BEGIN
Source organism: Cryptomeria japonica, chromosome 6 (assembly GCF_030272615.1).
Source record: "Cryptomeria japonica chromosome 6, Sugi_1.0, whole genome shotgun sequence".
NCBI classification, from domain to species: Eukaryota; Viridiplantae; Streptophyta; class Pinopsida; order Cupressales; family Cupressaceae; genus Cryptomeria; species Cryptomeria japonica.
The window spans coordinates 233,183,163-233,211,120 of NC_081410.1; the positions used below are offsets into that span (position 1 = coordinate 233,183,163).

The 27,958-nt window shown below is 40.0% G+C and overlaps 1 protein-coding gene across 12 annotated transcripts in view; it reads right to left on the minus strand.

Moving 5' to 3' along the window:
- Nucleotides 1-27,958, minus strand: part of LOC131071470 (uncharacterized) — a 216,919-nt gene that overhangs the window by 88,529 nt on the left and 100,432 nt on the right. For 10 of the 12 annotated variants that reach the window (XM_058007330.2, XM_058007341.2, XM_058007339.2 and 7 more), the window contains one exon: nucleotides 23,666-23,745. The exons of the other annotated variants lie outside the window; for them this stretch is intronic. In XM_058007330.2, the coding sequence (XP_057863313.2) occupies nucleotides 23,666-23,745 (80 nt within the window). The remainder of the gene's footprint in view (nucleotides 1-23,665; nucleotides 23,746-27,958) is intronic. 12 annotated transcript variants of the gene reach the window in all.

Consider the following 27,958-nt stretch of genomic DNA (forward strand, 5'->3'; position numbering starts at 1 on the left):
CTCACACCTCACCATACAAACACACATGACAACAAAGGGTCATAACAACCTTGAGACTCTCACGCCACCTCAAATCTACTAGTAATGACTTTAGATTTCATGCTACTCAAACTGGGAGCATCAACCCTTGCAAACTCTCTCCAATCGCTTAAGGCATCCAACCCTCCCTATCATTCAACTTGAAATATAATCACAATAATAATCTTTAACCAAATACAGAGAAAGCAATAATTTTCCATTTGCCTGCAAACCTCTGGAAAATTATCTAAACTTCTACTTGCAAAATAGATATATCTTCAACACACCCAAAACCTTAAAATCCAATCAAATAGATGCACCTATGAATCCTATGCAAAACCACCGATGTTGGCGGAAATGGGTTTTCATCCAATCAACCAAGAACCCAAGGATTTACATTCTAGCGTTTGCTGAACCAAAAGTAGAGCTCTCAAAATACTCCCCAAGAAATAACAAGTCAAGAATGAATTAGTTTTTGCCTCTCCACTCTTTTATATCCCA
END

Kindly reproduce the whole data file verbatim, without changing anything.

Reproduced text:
Source organism: Cryptomeria japonica, chromosome 6 (assembly GCF_030272615.1).
Source record: "Cryptomeria japonica chromosome 6, Sugi_1.0, whole genome shotgun sequence".
NCBI classification, from domain to species: Eukaryota; Viridiplantae; Streptophyta; class Pinopsida; order Cupressales; family Cupressaceae; genus Cryptomeria; species Cryptomeria japonica.
The window spans coordinates 233,183,163-233,211,120 of NC_081410.1; the positions used below are offsets into that span (position 1 = coordinate 233,183,163).

The 27,958-nt window shown below is 40.0% G+C and overlaps 1 protein-coding gene across 12 annotated transcripts in view; it reads right to left on the minus strand.

Moving 5' to 3' along the window:
- Nucleotides 1-27,958, minus strand: part of LOC131071470 (uncharacterized) — a 216,919-nt gene that overhangs the window by 88,529 nt on the left and 100,432 nt on the right. For 10 of the 12 annotated variants that reach the window (XM_058007330.2, XM_058007341.2, XM_058007339.2 and 7 more), the window contains one exon: nucleotides 23,666-23,745. The exons of the other annotated variants lie outside the window; for them this stretch is intronic. In XM_058007330.2, the coding sequence (XP_057863313.2) occupies nucleotides 23,666-23,745 (80 nt within the window). The remainder of the gene's footprint in view (nucleotides 1-23,665; nucleotides 23,746-27,958) is intronic. 12 annotated transcript variants of the gene reach the window in all.

Consider the following 27,958-nt stretch of genomic DNA (forward strand, 5'->3'; position numbering starts at 1 on the left):
CTCACACCTCACCATACAAACACACATGACAACAAAGGGTCATAACAACCTTGAGACTCTCACGCCACCTCAAATCTACTAGTAATGACTTTAGATTTCATGCTACTCAAACTGGGAGCATCAACCCTTGCAAACTCTCTCCAATCGCTTAAGGCATCCAACCCTCCCTATCATTCAACTTGAAATATAATCACAATAATAATCTTTAACCAAATACAGAGAAAGCAATAATTTTCCATTTGCCTGCAAACCTCTGGAAAATTATCTAAACTTCTACTTGCAAAATAGATATATCTTCAACACACCCAAAACCTTAAAATCCAATCAAATAGATGCACCTATGAATCCTATGCAAAACCACCGATGTTGGCGGAAATGGGTTTTCATCCAATCAACCAAGAACCCAAGGATTTACATTCTAGCGTTTGCTGAACCAAAAGTAGAGCTCTCAAAATACTCCCCAAGAAATAACAAGTCAAGAATGAATTAGTTTTTGCCTCTCCACTCTTTTATATCCCA